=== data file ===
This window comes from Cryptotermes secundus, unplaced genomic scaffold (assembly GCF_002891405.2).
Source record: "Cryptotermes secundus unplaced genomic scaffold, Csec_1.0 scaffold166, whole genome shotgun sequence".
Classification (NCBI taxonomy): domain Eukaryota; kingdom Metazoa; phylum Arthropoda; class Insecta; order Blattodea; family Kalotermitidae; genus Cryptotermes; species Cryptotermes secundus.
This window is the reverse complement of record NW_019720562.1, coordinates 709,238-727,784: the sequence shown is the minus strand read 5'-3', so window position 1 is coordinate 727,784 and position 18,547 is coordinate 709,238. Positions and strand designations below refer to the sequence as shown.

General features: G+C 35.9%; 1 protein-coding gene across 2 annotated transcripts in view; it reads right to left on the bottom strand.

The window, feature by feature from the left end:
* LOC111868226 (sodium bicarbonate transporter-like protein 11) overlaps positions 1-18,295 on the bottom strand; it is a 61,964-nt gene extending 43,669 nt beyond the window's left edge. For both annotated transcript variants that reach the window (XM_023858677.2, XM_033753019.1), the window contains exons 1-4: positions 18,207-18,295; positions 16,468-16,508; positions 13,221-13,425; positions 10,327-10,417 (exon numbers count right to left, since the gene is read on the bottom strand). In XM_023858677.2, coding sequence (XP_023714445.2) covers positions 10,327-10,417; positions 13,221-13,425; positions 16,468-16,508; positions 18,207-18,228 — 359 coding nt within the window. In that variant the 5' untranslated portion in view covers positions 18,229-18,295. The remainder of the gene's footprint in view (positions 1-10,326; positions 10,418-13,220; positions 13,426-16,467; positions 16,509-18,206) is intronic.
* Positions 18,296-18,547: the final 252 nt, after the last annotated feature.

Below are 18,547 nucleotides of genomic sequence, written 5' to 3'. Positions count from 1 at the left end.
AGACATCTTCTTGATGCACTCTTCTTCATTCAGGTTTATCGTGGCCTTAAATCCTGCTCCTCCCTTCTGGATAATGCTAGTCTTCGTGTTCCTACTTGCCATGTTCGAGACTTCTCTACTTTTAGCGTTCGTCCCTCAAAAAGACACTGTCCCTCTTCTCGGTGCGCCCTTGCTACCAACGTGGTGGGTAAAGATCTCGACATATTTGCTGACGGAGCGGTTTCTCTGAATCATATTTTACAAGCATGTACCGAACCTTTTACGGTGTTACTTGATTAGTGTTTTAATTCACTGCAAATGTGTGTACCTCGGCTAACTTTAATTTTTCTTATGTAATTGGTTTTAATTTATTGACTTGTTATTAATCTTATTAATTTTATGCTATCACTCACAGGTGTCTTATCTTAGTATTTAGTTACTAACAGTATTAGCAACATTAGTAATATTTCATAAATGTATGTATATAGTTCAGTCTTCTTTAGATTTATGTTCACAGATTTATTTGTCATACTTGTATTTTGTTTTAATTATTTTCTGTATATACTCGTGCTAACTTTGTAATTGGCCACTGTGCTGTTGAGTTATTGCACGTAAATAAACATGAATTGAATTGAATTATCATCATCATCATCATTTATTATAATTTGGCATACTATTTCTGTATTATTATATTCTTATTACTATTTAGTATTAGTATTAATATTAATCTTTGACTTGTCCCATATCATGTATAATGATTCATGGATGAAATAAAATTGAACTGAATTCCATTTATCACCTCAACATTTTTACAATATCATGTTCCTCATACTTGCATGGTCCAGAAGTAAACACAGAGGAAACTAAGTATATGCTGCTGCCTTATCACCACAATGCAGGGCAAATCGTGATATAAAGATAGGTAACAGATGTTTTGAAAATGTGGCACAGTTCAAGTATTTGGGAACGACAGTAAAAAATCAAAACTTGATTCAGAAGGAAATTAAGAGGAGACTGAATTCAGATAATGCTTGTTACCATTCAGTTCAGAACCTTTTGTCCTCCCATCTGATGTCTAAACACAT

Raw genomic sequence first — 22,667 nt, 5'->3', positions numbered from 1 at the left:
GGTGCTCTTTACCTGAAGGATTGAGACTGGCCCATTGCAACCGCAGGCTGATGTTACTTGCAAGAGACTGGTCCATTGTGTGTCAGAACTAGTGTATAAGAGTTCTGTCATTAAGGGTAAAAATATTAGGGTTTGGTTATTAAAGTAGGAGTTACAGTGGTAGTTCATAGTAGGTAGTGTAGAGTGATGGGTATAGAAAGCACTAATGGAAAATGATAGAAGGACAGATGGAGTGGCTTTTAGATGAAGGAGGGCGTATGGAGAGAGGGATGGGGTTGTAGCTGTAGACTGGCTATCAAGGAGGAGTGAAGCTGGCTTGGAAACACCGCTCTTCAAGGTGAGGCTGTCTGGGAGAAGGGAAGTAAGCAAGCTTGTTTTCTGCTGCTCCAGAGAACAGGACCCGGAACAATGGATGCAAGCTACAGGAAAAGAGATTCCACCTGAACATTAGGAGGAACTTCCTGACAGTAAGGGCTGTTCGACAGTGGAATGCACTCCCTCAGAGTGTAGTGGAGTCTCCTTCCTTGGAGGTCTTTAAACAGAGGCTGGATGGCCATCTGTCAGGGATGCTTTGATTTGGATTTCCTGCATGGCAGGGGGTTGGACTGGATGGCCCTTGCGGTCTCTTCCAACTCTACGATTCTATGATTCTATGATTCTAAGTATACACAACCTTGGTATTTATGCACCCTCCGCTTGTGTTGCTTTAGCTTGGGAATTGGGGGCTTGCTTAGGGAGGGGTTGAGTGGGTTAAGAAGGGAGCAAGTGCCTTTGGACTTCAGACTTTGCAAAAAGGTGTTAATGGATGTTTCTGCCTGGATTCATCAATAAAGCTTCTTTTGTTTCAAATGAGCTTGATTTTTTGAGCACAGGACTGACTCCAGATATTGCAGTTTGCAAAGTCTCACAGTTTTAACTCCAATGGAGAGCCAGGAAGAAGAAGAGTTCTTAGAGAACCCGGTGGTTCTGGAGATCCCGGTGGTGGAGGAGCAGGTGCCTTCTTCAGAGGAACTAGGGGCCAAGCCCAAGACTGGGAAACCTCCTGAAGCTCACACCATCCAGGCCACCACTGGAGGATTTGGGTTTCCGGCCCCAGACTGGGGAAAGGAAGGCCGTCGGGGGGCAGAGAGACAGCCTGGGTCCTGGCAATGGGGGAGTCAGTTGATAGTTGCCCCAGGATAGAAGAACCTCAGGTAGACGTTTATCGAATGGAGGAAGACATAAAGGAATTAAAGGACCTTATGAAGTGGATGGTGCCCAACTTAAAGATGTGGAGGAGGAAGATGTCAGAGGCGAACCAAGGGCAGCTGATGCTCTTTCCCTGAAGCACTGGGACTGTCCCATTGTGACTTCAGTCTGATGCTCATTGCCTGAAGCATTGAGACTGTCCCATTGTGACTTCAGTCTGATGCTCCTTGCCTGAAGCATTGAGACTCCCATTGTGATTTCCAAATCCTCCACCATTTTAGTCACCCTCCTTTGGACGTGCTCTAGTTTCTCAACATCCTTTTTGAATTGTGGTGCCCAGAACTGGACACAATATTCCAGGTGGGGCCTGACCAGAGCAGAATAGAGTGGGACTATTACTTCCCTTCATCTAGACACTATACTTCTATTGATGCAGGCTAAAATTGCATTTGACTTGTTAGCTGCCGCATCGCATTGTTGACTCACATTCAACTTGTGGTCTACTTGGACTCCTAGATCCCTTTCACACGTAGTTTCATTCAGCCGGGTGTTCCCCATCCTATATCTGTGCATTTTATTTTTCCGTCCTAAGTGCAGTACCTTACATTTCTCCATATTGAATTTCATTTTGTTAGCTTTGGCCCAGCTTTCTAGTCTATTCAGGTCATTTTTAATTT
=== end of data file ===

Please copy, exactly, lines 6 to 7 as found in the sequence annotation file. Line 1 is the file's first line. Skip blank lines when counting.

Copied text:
The window, feature by feature from the left end:
* LOC111868226 (sodium bicarbonate transporter-like protein 11) overlaps positions 1-18,295 on the bottom strand; it is a 61,964-nt gene extending 43,669 nt beyond the window's left edge. For both annotated transcript variants that reach the window (XM_023858677.2, XM_033753019.1), the window contains exons 1-4: positions 18,207-18,295; positions 16,468-16,508; positions 13,221-13,425; positions 10,327-10,417 (exon numbers count right to left, since the gene is read on the bottom strand). In XM_023858677.2, coding sequence (XP_023714445.2) covers positions 10,327-10,417; positions 13,221-13,425; positions 16,468-16,508; positions 18,207-18,228 — 359 coding nt within the window. In that variant the 5' untranslated portion in view covers positions 18,229-18,295. The remainder of the gene's footprint in view (positions 1-10,326; positions 10,418-13,220; positions 13,426-16,467; positions 16,509-18,206) is intronic.